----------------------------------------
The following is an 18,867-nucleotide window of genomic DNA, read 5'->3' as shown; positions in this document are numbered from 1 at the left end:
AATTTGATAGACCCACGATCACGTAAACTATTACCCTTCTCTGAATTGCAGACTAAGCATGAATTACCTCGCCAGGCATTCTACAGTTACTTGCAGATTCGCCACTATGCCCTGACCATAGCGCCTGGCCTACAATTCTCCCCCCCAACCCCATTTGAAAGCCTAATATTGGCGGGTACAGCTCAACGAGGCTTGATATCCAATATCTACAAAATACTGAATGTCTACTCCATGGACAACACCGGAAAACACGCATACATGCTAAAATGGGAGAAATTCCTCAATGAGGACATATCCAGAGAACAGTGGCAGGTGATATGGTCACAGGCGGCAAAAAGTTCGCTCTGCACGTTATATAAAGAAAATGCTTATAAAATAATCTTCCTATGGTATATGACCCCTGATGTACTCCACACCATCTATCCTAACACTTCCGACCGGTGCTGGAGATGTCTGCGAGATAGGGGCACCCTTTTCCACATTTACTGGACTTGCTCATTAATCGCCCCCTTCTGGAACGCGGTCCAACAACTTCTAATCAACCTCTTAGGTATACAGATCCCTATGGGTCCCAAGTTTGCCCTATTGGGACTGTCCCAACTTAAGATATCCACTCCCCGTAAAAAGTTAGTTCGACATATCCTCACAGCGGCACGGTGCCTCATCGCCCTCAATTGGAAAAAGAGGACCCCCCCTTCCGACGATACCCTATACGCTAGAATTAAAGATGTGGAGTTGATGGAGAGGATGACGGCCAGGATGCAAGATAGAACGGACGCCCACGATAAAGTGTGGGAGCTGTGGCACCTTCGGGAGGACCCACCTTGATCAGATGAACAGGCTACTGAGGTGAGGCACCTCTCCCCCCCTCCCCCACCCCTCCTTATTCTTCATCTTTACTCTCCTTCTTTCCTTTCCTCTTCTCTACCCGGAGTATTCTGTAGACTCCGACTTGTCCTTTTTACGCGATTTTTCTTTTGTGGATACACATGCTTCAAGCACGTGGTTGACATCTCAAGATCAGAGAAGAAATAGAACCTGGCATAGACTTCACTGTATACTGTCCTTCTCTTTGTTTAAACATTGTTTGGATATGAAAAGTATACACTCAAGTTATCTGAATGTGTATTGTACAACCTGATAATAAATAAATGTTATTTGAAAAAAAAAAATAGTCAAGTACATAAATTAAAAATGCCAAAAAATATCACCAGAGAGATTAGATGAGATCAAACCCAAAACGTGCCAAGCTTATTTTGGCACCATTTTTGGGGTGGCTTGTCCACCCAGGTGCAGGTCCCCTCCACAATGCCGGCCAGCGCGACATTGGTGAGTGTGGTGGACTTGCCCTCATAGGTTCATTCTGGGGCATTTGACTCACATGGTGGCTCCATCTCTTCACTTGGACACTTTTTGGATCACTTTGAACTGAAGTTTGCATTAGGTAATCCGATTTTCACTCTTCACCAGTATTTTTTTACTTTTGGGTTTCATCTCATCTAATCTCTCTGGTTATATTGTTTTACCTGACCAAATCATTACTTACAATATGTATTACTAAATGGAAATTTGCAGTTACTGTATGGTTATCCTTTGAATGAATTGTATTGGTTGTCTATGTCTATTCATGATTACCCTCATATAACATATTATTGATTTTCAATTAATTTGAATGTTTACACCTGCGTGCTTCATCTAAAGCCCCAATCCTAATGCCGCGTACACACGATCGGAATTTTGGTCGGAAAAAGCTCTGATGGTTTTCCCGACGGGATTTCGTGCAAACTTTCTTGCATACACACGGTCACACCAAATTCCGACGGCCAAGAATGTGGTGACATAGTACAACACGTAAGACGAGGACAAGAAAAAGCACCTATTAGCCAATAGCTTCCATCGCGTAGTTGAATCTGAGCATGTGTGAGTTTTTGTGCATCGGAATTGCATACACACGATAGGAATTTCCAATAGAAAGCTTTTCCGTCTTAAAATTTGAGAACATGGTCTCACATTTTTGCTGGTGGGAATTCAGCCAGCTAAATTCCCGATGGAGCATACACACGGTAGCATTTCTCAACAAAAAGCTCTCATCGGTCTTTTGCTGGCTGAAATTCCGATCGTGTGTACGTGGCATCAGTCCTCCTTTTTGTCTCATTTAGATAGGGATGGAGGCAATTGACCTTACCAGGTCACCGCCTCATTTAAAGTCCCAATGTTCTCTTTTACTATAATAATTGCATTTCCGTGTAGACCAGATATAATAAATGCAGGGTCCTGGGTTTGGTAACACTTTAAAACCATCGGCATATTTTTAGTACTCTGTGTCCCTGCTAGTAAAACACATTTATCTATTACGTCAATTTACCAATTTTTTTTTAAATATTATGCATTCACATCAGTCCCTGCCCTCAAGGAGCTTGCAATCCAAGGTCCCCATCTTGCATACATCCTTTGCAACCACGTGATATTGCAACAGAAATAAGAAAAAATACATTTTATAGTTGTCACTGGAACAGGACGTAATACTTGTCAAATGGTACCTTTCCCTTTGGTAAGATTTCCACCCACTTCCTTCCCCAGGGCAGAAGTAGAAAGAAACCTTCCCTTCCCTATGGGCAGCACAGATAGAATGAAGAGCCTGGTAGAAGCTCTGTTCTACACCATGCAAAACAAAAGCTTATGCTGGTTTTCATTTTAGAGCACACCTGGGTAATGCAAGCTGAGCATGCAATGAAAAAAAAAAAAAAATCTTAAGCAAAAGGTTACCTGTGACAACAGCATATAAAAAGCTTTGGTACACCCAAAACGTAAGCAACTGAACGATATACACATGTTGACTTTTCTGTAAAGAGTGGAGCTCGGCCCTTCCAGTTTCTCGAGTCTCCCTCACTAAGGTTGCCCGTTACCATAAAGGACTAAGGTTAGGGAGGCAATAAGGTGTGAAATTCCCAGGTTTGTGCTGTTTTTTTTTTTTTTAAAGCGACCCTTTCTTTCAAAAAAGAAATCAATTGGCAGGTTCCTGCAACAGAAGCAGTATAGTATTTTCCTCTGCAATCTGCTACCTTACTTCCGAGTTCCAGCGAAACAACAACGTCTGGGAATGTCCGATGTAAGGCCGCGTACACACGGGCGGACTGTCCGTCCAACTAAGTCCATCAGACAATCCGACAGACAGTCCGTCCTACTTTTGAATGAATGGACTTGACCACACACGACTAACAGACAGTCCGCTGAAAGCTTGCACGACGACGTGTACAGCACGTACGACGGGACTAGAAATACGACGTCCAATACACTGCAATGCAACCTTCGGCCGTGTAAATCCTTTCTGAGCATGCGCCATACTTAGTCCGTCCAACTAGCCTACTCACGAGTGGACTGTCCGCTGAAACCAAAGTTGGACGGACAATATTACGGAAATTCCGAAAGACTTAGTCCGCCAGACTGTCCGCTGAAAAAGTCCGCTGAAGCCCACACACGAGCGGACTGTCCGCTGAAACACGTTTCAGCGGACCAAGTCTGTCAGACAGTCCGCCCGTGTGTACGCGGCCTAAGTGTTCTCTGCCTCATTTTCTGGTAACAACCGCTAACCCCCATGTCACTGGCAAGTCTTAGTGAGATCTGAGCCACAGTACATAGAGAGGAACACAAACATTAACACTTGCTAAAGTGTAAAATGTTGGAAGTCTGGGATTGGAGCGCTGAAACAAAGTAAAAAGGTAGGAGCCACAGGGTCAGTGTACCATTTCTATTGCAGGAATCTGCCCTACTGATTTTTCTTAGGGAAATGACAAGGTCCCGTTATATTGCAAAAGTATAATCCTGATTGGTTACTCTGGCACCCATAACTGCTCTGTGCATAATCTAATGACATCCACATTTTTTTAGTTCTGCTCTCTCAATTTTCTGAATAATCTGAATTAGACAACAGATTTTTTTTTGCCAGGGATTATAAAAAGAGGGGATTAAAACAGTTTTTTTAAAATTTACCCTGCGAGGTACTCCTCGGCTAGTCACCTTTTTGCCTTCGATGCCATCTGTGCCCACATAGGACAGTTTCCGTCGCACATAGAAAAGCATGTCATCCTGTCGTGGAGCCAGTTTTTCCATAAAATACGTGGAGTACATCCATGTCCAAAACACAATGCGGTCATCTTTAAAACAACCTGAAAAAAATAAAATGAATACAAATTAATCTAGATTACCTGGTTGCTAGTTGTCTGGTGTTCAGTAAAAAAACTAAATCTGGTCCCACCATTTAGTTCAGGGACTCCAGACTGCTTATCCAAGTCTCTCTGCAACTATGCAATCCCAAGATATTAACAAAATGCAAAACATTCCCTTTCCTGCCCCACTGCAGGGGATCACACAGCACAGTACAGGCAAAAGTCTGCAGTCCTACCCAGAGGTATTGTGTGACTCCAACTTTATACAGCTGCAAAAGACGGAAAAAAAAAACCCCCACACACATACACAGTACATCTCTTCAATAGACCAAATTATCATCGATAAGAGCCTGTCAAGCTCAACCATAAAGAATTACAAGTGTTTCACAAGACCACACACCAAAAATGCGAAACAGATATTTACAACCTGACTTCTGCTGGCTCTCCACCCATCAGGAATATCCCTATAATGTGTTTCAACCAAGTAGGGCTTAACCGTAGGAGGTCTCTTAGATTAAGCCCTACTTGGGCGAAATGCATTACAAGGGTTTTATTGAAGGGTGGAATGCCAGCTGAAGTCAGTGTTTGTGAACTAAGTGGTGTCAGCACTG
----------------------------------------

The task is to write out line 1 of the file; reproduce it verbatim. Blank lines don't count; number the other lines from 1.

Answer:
The following is an 18,867-nucleotide window of genomic DNA, read 5'->3' as shown; positions in this document are numbered from 1 at the left end: